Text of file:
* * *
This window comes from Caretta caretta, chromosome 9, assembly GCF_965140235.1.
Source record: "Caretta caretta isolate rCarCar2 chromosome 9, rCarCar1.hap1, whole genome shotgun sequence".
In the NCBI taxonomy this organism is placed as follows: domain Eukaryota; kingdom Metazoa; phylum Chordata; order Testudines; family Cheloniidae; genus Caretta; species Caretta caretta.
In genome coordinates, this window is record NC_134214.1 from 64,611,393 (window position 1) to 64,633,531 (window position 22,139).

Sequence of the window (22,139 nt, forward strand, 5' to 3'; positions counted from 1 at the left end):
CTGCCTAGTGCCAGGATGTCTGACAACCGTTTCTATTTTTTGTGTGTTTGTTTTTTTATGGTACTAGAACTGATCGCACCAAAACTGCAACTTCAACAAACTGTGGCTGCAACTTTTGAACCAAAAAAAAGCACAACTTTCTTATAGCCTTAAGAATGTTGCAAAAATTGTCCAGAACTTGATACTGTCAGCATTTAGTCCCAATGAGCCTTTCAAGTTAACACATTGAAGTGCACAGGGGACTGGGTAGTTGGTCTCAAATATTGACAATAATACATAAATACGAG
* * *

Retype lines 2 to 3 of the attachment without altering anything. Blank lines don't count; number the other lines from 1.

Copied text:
Source record: "Caretta caretta isolate rCarCar2 chromosome 9, rCarCar1.hap1, whole genome shotgun sequence".
In the NCBI taxonomy this organism is placed as follows: domain Eukaryota; kingdom Metazoa; phylum Chordata; order Testudines; family Cheloniidae; genus Caretta; species Caretta caretta.